Lex Cordis Caritas - The law of the heart is Love

by Bishop Thomas John Paprocki

My dear brothers and sisters in Christ,

When I was in my third year of theology at the major seminary, I spent a semester doing an internship as a hospital chaplain in a program called Clinic Pastoral Education at Parkland Memorial Hospital in Dallas, Texas. Parkland Hospital was a fascinating place since it was a large hospital with over 900 beds and had a diverse population of patients. In one room there would be an indigent person because Parkland served as the public hospital for Dallas County. In the next room would be a wealthy person because Parkland was a teaching hospital affiliated with the Southwestern Medical School of the University of Texas and had the best doctors in town. Parkland was also the hospital where President John F. Kennedy died after he was shot by Lee Harvey Oswald.

During my internship at Parkland Memorial, I became good friends with a physician who specialized in obstetrics and gynecology, with a subspecialty in reproductive endocrinology and infertility. When visiting him and his family at their home, he would ask me about various real-life cases that presented complicated questions of medical ethics, which we would discuss in great detail. This is when I first became interested in the field of bioethics and led to me writing my Master of Divinity thesis on “Moral Considerations of Problem Pregnancies.”

One of the cases that my physician friend presented to me concerned the situation of the anencephalic fetus. Anencephaly is a severe birth defect in which all or a major part of the skull and brain are missing and occurs in about one out of every 1,000 pregnancies, but most cases end up as miscarriages. Approximately one out of every 10,000 babies in the U.S. is born with anencephaly. The moral question was whether a fetus without a brain could be considered truly human and, if not, whether the pregnancy could be terminated upon a definitive diagnosis, since arguably it would then not constitute the abortion of a human life.

Since at the time the Church did not have an authoritative teaching on this point, some theologians speculated that the dignity of human existence consists in the potential for relationship. According to this line of thinking, since the anencephalic fetus is regarded as lacking relational potential due to the absence of a functioning brain, and thereby an essential component of what it means to be human, the general proscription against abortion would not apply, for the act of abortion is considered morally evil as the willful taking of human life.

This argument was refuted, however, by the Committee on Doctrine of the United States Conference of Catholic Bishops in its 1996 statement on Moral Principles Concerning Infants with Anencephaly, which declared, “Doubts about the human dignity of the anencephalic infant, however, have no solid ground, and the benefit of any doubt must be in the child’s favor. As a general rule, conditions of the human body, regardless of severity, in no way compromise human dignity or human rights.”

A somewhat related but distinct question arises at the other end of the life spectrum, when a person has suffered a severe brain injury. Until the 20th century, death was normally determined by cessation of heartbeat and breathing. For the first time in history, a person with total and irreversible loss of brain function who is unable to move, breathe, and react — thereby appearing to be dead — could be maintained with cardiac circulation mechanically, thus exhibiting characteristics associated with living. Also, with Cardio-Pulmonary Resuscitation (CPR), we have seen how people whose hearts have stopped beating can be resuscitated, thus making the mere fact of cardiac arrest obsolete as the defining factor for determining death.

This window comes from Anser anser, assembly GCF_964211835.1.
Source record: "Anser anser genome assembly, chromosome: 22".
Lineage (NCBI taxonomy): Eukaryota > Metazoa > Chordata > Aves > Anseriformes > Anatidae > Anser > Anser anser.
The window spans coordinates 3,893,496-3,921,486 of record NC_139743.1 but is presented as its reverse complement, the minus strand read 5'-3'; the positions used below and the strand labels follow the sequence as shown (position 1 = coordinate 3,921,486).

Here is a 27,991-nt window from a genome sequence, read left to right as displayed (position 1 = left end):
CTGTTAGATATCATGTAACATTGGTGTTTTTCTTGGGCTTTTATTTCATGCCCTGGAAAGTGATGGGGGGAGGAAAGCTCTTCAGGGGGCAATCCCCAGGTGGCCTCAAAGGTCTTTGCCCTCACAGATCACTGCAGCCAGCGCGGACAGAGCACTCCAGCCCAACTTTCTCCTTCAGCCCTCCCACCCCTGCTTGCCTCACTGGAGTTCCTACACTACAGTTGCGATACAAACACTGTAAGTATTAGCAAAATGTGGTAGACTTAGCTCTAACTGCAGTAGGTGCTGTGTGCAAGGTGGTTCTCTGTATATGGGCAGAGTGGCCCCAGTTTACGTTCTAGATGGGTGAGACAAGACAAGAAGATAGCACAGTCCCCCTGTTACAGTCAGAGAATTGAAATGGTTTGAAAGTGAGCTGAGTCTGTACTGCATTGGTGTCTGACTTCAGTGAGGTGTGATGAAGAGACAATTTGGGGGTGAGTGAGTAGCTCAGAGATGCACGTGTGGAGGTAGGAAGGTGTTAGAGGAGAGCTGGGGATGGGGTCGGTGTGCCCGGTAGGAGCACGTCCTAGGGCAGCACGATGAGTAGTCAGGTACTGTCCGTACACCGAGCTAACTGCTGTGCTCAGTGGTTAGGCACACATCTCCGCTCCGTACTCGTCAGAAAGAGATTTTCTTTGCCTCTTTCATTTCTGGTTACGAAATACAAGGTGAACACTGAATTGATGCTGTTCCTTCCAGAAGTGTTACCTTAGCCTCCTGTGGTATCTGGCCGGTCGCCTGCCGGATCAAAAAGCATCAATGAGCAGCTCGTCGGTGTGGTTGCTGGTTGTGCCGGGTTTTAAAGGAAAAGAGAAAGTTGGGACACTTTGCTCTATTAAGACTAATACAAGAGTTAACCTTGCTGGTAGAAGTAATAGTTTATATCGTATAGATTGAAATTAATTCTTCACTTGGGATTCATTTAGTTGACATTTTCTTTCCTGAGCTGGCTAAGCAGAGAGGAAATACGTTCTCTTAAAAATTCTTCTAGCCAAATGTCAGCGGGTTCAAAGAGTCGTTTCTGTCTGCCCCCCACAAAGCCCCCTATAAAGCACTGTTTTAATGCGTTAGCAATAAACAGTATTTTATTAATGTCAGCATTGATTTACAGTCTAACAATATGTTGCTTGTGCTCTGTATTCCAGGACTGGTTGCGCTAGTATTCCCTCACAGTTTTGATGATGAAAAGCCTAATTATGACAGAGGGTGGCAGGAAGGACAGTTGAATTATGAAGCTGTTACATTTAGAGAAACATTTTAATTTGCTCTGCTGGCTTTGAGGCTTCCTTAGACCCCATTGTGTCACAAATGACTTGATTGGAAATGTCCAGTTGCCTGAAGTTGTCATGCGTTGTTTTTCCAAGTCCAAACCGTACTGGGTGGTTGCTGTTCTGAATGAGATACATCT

In 1968, the Harvard Ad Hoc Committee for the first time proposed a set of neurological criteria for determining death, but from the beginning concerns were raised that these criteria could be manipulated for utilitarian purposes, such as procuring organs for transplantation.

In his recent book, Determining Death by Neurological Criteria: Current Practice and Ethics, published in 2020 by the National Catholic Bioethics Center, Matthew Hanley describes how the neurological criteria for determining “brain death” have been tightened up. Specifically, a clinical examination looks for a lack of response to stimuli, and a battery of tests seeks to elicit reflexes mediated by the brain stem. Finally, an apnea test assesses the patient’s capacity to breathe. As Hanley says, “This is obviously very important, since patients who are capable of breathing on their own are not dead.” Although he describes some cases of premature declaration of brain death, he asserts that “the determination of death by neurological criteria is widely viewed as a reliable diagnosis, and there have been no confirmed reports of a patient recovering when the neurological examination was followed properly.”

Pope St. John Paul II reached this conclusion in 2000 in his Address to the Transplantation Society, in which he stated, “Here it can be said that the criterion adopted in more recent times for ascertaining the fact of death, namely the complete and irreversible cessation of all brain activity, if rigorously applied, does not seem to conflict with the essential elements of a sound anthropology. Therefore, a health-worker can use these criteria in each individual case as the basis for arriving at that degree of assurance in ethical judgment which moral teaching describes as ‘moral certainty.’”

While we pray for all to be spared the grief of an anencephalic infant or a devastating injury of the brain, we should be aware of the guidance that the Church gives us in these tragic situations.

May God give us this grace. Amen.